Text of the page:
That cost gap for materials has closed as lumber prices have risen. But the real value in ICFs, according to advocates, may go to the homeowner, not directly to the builder. For example, concretenetwork.com suggests that in reality, “you may save money by building with concrete when you factor in lifecycle costs, utility and insurance savings, maintenance requirements and overall health of the occupants.”
ICFs have done remarkably well in major hurricanes, and insurers are beginning to take notice. Some companies now offer ICF homeowners insurance discounts.
ICFs are also appealing because of their extreme resilience in hurricane and flood events.
The only caveat with ICFs is that detailing involves many additional components. For example, finishing doors and windows, sealing penetrations, bracing for the pour and so on add time and expense.
Here’s what one experienced builder noted as “extras” associated with an ICF project:
- Rented or site-built bracing
- Foam gun and a lot of cans of foam to fill voids
- Material for door and window framing
- Clips to keep ICFs from floating
- Wire ties in the corners
- Sill material at the top of the wall, and fasteners such as J-bolts to secure it
- Ledger system for the floor(s) and related hardware
Different ICF products, of course, have their own solutions for some of these detailing needs, and you may be able to reduce or avoid certain extras if the ICF maker has integrated a solution into the products. But the point is that erecting an ICF home is not simply a matter of stacking hollow blocks and pouring cement. If you plan to use unskilled labor and switch to ICFs to get around the labor shortage, you probably won’t achieve the immediate price parity or time savings over stick framing.
As your crews become more experienced, however (based on the experience of other builders), your labor hours should shrink and the ICF option becomes more efficient in terms of your scheduling and costs.
Of course, it’s not just lumber and OSB that have seen price escalation, and not every material has an equitable replacement. For example, metal roofing is hard to beat in terms of durability and performance. But higher steel costs have forced builders into a corner: pay more for metal, or switch to less-sustainable products such as asphalt.
This choice, at best, leads to builders passing on the additional costs to the buyer, and feeds into the bigger issue of ballooning home costs. Higher material costs create yet another obstacle to affordable housing.
Land: Scarce and Costly
The final pressure in the trifecta of forces driving home prices up is land. Historically, land almost always increases in value over time. It’s a favorite safe haven for investors. A comprehensive study of the value of land used for construction of housing found that land prices increases have actually outpaced home price hikes since 2012.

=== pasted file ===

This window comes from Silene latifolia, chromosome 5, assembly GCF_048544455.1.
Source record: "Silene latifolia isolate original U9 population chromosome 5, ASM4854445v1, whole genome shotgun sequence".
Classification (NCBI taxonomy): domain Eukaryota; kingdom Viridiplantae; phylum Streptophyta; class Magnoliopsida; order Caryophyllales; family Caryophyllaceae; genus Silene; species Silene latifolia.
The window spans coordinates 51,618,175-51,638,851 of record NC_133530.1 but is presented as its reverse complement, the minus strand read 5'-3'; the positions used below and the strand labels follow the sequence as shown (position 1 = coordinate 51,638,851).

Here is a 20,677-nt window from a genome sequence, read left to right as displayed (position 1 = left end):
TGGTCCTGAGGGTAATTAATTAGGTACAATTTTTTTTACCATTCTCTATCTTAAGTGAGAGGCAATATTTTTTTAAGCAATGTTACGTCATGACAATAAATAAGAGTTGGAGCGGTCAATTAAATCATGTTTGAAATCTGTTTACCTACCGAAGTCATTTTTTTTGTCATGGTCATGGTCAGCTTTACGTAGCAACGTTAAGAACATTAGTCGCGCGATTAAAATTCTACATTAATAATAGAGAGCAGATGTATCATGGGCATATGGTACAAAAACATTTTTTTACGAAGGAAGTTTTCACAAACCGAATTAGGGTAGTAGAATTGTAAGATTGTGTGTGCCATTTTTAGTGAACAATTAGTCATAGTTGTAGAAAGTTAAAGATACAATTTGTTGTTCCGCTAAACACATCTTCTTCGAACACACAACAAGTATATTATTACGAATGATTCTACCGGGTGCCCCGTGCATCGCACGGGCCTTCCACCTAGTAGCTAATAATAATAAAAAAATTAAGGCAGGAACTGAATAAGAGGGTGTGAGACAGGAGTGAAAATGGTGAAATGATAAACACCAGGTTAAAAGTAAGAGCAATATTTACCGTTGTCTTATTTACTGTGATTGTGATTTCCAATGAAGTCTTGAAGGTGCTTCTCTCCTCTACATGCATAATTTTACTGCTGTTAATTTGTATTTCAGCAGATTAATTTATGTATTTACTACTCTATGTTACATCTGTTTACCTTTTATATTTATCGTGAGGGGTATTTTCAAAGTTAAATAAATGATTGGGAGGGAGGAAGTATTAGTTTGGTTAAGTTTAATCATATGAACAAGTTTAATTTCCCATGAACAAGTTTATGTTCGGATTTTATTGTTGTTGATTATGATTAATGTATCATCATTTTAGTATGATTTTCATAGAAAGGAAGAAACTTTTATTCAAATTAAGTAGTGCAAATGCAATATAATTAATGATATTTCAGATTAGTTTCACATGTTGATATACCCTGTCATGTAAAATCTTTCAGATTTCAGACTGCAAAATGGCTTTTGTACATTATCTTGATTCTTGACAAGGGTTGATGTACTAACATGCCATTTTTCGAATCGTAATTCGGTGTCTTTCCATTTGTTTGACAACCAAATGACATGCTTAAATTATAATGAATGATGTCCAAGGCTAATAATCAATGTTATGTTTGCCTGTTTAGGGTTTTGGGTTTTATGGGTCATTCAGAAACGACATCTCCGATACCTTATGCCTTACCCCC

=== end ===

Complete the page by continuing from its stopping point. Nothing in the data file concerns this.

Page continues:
A less-sophisticated analysis of the average cost per acre in each state (see sidebar) is also revealing. While some of the data is intuitive (e.g., New Jersey has high land costs, because it’s a small state with a large population), other data is less predictable. For example, land in Texas remains comparatively affordable, despite that state’s rapid and ongoing growth. Certain regions, such as Central Texas (greater Austin) are among the nation’s “hottest” areas with regard to home sales.
Urban areas have seen the greatest increase in land value. This is in part because desirable metro areas have begun to reach their maximum buildout, based on local zoning, to the point that teardowns often offer the only viable way to break into an existing neighborhood.
But higher land costs can’t always be pinned on population pressures. Often, archaic zoning has locked out a significant area of buildable properties.
For example, in Portland, Maine, dozens of unrecognized streets, sometimes called “paper streets,” have stymied homebuilders. The issue is related to the building code. In the mid-1980s, planners added a clause to the local code that requires any would-be developer to upgrade the entire street with curbs and pavement before adding even one new home.
Ironically, many of these unofficial streets are already maintained by the city, with snow and trash removal, and water and electric services on hand—and existing homes in place.
Green Builder Media analyzed one neighborhood in Portland, the Riverton area. By combining Geographic Information System (GIS) mapping with city records, we counted 300 empty, potentially buildable parcels in this small area alone. This suggests that there may be room for many times that number of new projects, if the building code were changed.
Instead, one of the handful of legally “buildable” lots in the city sold recently for about $90,000.
Portland is just one example of how outdated codes and rules have made the housing crisis worse. But unlike labor and material costs, it’s an area where building pros can make their voices heard, and push for solutions that could make other types of housing possible.